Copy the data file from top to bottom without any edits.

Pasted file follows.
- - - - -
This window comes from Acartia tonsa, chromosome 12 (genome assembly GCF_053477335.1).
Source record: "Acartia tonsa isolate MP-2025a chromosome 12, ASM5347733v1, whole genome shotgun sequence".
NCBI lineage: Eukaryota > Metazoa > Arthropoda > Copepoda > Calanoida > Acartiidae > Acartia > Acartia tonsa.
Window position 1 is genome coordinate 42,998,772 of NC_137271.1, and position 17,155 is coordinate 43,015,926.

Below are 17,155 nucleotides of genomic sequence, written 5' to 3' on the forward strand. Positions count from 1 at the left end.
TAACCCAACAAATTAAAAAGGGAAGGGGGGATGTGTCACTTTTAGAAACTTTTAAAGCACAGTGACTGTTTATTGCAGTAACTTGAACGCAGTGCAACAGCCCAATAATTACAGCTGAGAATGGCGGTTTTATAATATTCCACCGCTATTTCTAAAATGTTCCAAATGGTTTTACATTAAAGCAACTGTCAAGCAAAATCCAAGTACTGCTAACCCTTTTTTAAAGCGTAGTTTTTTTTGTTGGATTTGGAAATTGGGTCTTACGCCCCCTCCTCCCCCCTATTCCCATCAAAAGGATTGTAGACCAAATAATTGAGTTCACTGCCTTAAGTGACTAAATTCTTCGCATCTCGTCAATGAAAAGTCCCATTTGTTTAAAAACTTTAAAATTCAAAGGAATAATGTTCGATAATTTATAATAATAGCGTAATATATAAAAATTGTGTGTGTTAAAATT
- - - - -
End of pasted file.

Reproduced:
This window comes from Acartia tonsa, chromosome 12 (genome assembly GCF_053477335.1).
Source record: "Acartia tonsa isolate MP-2025a chromosome 12, ASM5347733v1, whole genome shotgun sequence".
NCBI lineage: Eukaryota > Metazoa > Arthropoda > Copepoda > Calanoida > Acartiidae > Acartia > Acartia tonsa.
Window position 1 is genome coordinate 42,998,772 of NC_137271.1, and position 17,155 is coordinate 43,015,926.

Below are 17,155 nucleotides of genomic sequence, written 5' to 3' on the forward strand. Positions count from 1 at the left end.
TAACCCAACAAATTAAAAAGGGAAGGGGGGATGTGTCACTTTTAGAAACTTTTAAAGCACAGTGACTGTTTATTGCAGTAACTTGAACGCAGTGCAACAGCCCAATAATTACAGCTGAGAATGGCGGTTTTATAATATTCCACCGCTATTTCTAAAATGTTCCAAATGGTTTTACATTAAAGCAACTGTCAAGCAAAATCCAAGTACTGCTAACCCTTTTTTAAAGCGTAGTTTTTTTTGTTGGATTTGGAAATTGGGTCTTACGCCCCCTCCTCCCCCCTATTCCCATCAAAAGGATTGTAGACCAAATAATTGAGTTCACTGCCTTAAGTGACTAAATTCTTCGCATCTCGTCAATGAAAAGTCCCATTTGTTTAAAAACTTTAAAATTCAAAGGAATAATGTTCGATAATTTATAATAATAGCGTAATATATAAAAATTGTGTGTGTTAAAATT